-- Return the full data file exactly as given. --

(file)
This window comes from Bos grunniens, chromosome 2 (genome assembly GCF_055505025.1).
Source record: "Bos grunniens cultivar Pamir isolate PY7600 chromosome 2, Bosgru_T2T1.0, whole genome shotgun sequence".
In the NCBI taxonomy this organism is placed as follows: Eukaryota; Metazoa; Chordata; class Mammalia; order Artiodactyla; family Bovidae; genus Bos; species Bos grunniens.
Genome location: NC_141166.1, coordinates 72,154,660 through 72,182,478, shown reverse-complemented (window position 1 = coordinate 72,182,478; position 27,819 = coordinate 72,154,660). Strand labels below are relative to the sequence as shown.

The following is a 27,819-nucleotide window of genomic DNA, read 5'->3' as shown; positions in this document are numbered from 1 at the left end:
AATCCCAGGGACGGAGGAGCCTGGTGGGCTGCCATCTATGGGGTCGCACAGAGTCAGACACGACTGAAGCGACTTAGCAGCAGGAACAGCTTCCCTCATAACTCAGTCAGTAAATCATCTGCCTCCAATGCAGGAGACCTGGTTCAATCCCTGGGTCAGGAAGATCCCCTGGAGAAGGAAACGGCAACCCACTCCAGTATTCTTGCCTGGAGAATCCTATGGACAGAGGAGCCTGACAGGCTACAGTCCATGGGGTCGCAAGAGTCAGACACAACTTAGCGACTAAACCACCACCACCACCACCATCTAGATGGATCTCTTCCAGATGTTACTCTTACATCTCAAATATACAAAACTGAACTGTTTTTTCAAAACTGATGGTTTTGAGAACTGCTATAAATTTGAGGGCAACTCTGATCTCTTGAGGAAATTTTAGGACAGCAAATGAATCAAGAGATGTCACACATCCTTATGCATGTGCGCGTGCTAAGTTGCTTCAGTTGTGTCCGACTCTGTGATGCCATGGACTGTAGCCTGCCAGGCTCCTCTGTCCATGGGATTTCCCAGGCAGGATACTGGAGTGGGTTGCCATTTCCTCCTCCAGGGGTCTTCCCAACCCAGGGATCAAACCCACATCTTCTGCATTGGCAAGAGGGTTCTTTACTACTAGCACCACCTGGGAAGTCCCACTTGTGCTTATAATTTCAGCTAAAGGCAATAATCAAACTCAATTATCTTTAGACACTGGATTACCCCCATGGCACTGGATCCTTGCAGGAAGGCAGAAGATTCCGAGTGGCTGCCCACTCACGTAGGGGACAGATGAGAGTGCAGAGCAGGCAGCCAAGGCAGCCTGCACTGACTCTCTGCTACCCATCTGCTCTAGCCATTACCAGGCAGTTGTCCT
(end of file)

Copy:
This window comes from Bos grunniens, chromosome 2 (genome assembly GCF_055505025.1).
Source record: "Bos grunniens cultivar Pamir isolate PY7600 chromosome 2, Bosgru_T2T1.0, whole genome shotgun sequence".
In the NCBI taxonomy this organism is placed as follows: Eukaryota; Metazoa; Chordata; class Mammalia; order Artiodactyla; family Bovidae; genus Bos; species Bos grunniens.
Genome location: NC_141166.1, coordinates 72,154,660 through 72,182,478, shown reverse-complemented (window position 1 = coordinate 72,182,478; position 27,819 = coordinate 72,154,660). Strand labels below are relative to the sequence as shown.

The following is a 27,819-nucleotide window of genomic DNA, read 5'->3' as shown; positions in this document are numbered from 1 at the left end:
AATCCCAGGGACGGAGGAGCCTGGTGGGCTGCCATCTATGGGGTCGCACAGAGTCAGACACGACTGAAGCGACTTAGCAGCAGGAACAGCTTCCCTCATAACTCAGTCAGTAAATCATCTGCCTCCAATGCAGGAGACCTGGTTCAATCCCTGGGTCAGGAAGATCCCCTGGAGAAGGAAACGGCAACCCACTCCAGTATTCTTGCCTGGAGAATCCTATGGACAGAGGAGCCTGACAGGCTACAGTCCATGGGGTCGCAAGAGTCAGACACAACTTAGCGACTAAACCACCACCACCACCACCATCTAGATGGATCTCTTCCAGATGTTACTCTTACATCTCAAATATACAAAACTGAACTGTTTTTTCAAAACTGATGGTTTTGAGAACTGCTATAAATTTGAGGGCAACTCTGATCTCTTGAGGAAATTTTAGGACAGCAAATGAATCAAGAGATGTCACACATCCTTATGCATGTGCGCGTGCTAAGTTGCTTCAGTTGTGTCCGACTCTGTGATGCCATGGACTGTAGCCTGCCAGGCTCCTCTGTCCATGGGATTTCCCAGGCAGGATACTGGAGTGGGTTGCCATTTCCTCCTCCAGGGGTCTTCCCAACCCAGGGATCAAACCCACATCTTCTGCATTGGCAAGAGGGTTCTTTACTACTAGCACCACCTGGGAAGTCCCACTTGTGCTTATAATTTCAGCTAAAGGCAATAATCAAACTCAATTATCTTTAGACACTGGATTACCCCCATGGCACTGGATCCTTGCAGGAAGGCAGAAGATTCCGAGTGGCTGCCCACTCACGTAGGGGACAGATGAGAGTGCAGAGCAGGCAGCCAAGGCAGCCTGCACTGACTCTCTGCTACCCATCTGCTCTAGCCATTACCAGGCAGTTGTCCT